Amid Covid-19 fears, Nepalis returning home in droves from the south Indian state of KarnatakaMost of the Nepali workers say they are concerned about their safety rather than losing jobs, as the state government declares a partial lockdown.
Manoj Bhatta from Doti is a cook in Bangalore, the capital of the Indian state of Karnataka.
The man in his late 20s has been working in the city dubbed India’s high-tech capital for the last three years.
“Life has been good here,” Bhatta told the Post on Wednesday over the phone from the train he had taken to return home.
Bhatta’s earlier plan to return Nepal after two months suddenly changed earlier this week after widespread fears of Covid-19 outbreak.
Like Bhatta, around 70 Nepalis are on their 46-hour journey home.
“I just want to reach home as soon as possible. If I have a life, I have everything. Rest I will see after reaching home,” he said.
There is no exact data on how many Nepalis are in Karnataka. Unofficial figures, however, say there could be around 50,000 Nepalis in the southern state of India. A majority of them are in Bangalore and work as security guards, cooks and waiters.
So far, Covid-19 has infected 180 persons in India, as 11 new cases were reported of Thursday from various parts of the country. Of the total, 148 are Indians while 32 are foreign nationals. India’s tally of Covid-19 cases also includes three deaths.
Compared to other cities, fears have grown more in Karnataka. Concerns started to grow after the state recorded the first Covid-19 death five days ago.
The state government immediately shut down schools and shopping malls and called on the public to avoid gatherings. Three more cases were confirmed on Wednesday and one on Thursday, taking the total number of cases in Karnataka to 15. It is the third-highest state in India to have confirmed cases after Kerala and Maharashtra.
“Multinational companies have started asking their employees to work from home now,” said Ain Bahadur Rawal, a representative for a money transfer agency. “Since they don’t have to go to work, they are asking Nepalis who were working at their homes to go on leave and return later.”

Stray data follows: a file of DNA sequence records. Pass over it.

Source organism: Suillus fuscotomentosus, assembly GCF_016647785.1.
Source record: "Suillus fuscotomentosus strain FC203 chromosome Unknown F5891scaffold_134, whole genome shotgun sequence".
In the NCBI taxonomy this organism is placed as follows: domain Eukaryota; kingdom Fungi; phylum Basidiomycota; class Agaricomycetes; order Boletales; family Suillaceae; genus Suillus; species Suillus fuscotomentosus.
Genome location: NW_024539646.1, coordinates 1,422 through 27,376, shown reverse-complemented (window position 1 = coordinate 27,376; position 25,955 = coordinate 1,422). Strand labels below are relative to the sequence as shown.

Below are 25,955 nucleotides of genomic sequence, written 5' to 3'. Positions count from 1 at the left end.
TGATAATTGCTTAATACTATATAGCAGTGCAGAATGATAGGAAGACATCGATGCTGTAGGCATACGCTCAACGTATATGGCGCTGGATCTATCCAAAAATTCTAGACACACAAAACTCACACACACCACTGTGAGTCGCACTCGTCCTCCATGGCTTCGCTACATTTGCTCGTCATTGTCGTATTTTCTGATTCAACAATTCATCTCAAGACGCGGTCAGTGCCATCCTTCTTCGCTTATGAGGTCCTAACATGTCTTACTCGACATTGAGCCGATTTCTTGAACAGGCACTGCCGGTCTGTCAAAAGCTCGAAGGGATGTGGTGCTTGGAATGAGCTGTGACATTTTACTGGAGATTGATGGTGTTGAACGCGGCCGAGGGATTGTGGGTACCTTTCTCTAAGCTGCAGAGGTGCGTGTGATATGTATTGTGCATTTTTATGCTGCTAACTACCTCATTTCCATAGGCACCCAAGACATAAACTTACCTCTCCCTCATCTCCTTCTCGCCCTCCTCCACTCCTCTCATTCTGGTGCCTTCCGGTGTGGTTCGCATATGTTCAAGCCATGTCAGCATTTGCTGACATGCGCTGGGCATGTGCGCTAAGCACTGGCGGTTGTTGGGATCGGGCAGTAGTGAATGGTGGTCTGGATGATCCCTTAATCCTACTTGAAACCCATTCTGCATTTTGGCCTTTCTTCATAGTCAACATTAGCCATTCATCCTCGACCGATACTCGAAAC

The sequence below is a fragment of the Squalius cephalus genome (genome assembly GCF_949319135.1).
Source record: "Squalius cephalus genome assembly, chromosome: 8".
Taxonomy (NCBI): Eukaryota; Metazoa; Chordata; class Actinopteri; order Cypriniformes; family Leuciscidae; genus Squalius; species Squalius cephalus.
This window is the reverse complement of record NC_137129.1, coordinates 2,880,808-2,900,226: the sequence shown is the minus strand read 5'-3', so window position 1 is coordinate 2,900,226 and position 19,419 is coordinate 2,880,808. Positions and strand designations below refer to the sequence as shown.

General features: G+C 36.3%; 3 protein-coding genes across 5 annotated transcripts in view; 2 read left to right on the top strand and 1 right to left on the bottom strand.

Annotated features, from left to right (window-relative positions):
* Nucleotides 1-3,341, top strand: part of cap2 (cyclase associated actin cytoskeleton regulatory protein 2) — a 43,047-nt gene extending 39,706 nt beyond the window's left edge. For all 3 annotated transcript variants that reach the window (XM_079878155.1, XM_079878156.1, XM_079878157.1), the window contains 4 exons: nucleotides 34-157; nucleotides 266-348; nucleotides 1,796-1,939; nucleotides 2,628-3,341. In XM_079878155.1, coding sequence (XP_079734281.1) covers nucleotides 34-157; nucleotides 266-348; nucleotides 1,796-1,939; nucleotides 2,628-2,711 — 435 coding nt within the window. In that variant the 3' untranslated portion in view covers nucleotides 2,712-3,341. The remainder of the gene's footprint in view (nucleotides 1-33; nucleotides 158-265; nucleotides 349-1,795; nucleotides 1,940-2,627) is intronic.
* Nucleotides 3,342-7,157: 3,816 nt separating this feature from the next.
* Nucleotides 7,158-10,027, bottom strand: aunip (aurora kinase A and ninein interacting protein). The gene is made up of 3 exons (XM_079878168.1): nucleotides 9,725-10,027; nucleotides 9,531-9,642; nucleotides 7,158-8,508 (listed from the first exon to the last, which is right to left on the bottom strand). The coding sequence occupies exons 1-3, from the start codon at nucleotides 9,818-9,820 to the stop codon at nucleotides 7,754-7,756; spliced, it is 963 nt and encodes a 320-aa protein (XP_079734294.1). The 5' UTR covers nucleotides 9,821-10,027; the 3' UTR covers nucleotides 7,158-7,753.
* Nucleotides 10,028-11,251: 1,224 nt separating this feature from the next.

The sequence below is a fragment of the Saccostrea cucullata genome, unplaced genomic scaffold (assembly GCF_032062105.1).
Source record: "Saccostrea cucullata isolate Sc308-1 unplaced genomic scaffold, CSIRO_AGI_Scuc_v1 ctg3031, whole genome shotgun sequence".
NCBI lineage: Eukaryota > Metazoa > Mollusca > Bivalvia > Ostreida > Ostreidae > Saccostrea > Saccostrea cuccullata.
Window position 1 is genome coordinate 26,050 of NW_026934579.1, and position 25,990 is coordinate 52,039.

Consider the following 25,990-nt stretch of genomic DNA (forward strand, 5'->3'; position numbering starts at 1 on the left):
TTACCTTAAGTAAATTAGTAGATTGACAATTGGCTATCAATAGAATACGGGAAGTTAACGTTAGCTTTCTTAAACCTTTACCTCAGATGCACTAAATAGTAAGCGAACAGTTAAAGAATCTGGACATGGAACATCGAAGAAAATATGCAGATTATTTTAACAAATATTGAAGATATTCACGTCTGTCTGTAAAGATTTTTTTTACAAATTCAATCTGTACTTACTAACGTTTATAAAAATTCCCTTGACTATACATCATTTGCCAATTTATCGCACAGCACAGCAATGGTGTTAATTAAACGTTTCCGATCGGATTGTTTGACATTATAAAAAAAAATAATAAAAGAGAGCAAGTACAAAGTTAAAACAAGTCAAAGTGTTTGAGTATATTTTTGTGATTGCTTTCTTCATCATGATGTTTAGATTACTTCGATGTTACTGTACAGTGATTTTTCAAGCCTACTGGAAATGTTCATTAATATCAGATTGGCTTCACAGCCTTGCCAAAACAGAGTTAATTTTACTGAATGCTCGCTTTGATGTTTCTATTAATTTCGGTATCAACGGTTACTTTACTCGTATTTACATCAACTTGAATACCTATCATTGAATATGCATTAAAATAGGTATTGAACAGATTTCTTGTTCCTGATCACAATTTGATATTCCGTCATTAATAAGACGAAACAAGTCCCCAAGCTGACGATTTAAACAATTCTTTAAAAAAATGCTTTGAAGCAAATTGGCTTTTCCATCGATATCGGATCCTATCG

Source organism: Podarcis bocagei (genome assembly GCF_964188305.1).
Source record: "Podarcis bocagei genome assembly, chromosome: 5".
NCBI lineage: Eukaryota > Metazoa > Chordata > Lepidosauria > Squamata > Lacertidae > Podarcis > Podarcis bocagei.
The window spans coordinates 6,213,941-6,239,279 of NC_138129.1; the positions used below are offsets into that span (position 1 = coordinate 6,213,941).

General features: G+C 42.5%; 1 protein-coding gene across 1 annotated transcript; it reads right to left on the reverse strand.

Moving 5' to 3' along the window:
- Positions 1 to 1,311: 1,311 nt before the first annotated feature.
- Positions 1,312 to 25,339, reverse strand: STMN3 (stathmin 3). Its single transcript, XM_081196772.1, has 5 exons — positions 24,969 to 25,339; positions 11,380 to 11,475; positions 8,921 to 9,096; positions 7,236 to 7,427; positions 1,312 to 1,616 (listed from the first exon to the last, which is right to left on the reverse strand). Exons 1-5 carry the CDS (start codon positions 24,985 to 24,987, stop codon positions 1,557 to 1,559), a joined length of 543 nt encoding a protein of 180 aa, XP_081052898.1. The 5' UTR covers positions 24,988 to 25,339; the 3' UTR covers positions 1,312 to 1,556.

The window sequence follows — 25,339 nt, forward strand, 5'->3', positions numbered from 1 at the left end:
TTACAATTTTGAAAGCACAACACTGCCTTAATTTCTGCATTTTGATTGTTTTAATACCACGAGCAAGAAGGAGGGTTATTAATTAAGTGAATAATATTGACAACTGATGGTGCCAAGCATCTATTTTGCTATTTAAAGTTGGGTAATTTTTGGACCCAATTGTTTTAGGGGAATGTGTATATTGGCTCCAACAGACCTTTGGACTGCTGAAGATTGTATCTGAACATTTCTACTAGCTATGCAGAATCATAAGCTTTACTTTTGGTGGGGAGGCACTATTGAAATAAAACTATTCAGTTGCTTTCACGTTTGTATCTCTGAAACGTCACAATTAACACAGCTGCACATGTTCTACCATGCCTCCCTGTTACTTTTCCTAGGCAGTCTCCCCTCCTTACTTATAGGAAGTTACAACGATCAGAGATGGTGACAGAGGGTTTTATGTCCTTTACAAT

The state government has declared a partial lockdown until March 31. Some multinational companies had started closing long before the government decision.
Public vehicles have thinned while restaurants have stopped seeing visitors. With the state government barring people from gatherings, big events and weddings have been called off, resulting in loss of jobs for those Nepalis who work in the service sector.
According to Rawal, most of the Nepalis, however, are returning home not because they have lost their jobs or are on the verge of losing jobs. “They are concerned over the spread of the disease,” he said. "At present, we are more worried about our safety than the loss of employment,” Rawal said.
According to Bhatta, the majority of Nepalis in Bangalore are of the view that they should reach home as soon as possible.
“It’s natural for everyone to think that even if we die we want to be with our family when we die,” said Bhatta. “We came here to work. Even if the Nepal government cannot provide jobs to people like us, it would have been a great help if it came up with some plans to facilitate our safe return to our country.”
Bhatta is not sure if he will return to Bangalore again.
“I am rather trying to take this adverse situation as an opportunity,” said Bhatta. “Maybe on this pretext I will start doing something in Nepal.”